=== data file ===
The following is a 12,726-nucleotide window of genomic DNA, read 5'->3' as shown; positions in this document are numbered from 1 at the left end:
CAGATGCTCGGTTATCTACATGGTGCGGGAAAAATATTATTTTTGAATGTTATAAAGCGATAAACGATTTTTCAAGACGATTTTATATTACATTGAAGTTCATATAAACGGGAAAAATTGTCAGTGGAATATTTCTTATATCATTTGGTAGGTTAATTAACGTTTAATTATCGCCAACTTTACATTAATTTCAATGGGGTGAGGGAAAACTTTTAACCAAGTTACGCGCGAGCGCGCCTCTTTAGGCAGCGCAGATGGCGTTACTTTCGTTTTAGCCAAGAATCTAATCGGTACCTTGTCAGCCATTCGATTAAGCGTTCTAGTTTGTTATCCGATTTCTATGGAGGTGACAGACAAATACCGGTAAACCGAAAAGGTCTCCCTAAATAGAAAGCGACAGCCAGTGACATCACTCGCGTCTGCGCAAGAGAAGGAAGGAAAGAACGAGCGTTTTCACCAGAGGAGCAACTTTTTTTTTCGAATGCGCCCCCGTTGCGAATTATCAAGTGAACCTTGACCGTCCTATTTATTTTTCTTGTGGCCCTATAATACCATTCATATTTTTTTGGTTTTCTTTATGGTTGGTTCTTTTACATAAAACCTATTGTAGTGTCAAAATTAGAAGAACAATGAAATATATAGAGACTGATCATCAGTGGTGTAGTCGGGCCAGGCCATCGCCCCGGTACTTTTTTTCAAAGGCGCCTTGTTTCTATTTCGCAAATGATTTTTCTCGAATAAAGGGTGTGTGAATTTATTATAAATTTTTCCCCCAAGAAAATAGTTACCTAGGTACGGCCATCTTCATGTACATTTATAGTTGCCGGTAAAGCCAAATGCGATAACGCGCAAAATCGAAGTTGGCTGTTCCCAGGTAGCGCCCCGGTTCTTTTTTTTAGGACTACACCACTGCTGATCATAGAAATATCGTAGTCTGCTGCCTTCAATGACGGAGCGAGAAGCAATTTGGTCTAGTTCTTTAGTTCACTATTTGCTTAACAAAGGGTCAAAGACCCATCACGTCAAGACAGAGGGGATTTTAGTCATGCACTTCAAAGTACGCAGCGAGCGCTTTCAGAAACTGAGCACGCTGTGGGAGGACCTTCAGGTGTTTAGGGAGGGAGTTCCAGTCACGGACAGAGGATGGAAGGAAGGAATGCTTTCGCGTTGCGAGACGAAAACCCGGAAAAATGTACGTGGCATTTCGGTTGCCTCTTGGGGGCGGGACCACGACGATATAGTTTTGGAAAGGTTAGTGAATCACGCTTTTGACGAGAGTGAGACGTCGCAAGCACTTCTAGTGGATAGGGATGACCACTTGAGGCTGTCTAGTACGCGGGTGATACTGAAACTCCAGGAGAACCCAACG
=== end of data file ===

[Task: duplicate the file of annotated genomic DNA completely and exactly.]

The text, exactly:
The following is a 12,726-nucleotide window of genomic DNA, read 5'->3' as shown; positions in this document are numbered from 1 at the left end:
CAGATGCTCGGTTATCTACATGGTGCGGGAAAAATATTATTTTTGAATGTTATAAAGCGATAAACGATTTTTCAAGACGATTTTATATTACATTGAAGTTCATATAAACGGGAAAAATTGTCAGTGGAATATTTCTTATATCATTTGGTAGGTTAATTAACGTTTAATTATCGCCAACTTTACATTAATTTCAATGGGGTGAGGGAAAACTTTTAACCAAGTTACGCGCGAGCGCGCCTCTTTAGGCAGCGCAGATGGCGTTACTTTCGTTTTAGCCAAGAATCTAATCGGTACCTTGTCAGCCATTCGATTAAGCGTTCTAGTTTGTTATCCGATTTCTATGGAGGTGACAGACAAATACCGGTAAACCGAAAAGGTCTCCCTAAATAGAAAGCGACAGCCAGTGACATCACTCGCGTCTGCGCAAGAGAAGGAAGGAAAGAACGAGCGTTTTCACCAGAGGAGCAACTTTTTTTTTCGAATGCGCCCCCGTTGCGAATTATCAAGTGAACCTTGACCGTCCTATTTATTTTTCTTGTGGCCCTATAATACCATTCATATTTTTTTGGTTTTCTTTATGGTTGGTTCTTTTACATAAAACCTATTGTAGTGTCAAAATTAGAAGAACAATGAAATATATAGAGACTGATCATCAGTGGTGTAGTCGGGCCAGGCCATCGCCCCGGTACTTTTTTTCAAAGGCGCCTTGTTTCTATTTCGCAAATGATTTTTCTCGAATAAAGGGTGTGTGAATTTATTATAAATTTTTCCCCCAAGAAAATAGTTACCTAGGTACGGCCATCTTCATGTACATTTATAGTTGCCGGTAAAGCCAAATGCGATAACGCGCAAAATCGAAGTTGGCTGTTCCCAGGTAGCGCCCCGGTTCTTTTTTTTAGGACTACACCACTGCTGATCATAGAAATATCGTAGTCTGCTGCCTTCAATGACGGAGCGAGAAGCAATTTGGTCTAGTTCTTTAGTTCACTATTTGCTTAACAAAGGGTCAAAGACCCATCACGTCAAGACAGAGGGGATTTTAGTCATGCACTTCAAAGTACGCAGCGAGCGCTTTCAGAAACTGAGCACGCTGTGGGAGGACCTTCAGGTGTTTAGGGAGGGAGTTCCAGTCACGGACAGAGGATGGAAGGAAGGAATGCTTTCGCGTTGCGAGACGAAAACCCGGAAAAATGTACGTGGCATTTCGGTTGCCTCTTGGGGGCGGGACCACGACGATATAGTTTTGGAAAGGTTAGTGAATCACGCTTTTGACGAGAGTGAGACGTCGCAAGCACTTCTAGTGGATAGGGATGACCACTTGAGGCTGTCTAGTACGCGGGTGATACTGAAACTCCAGGAGAACCCAACG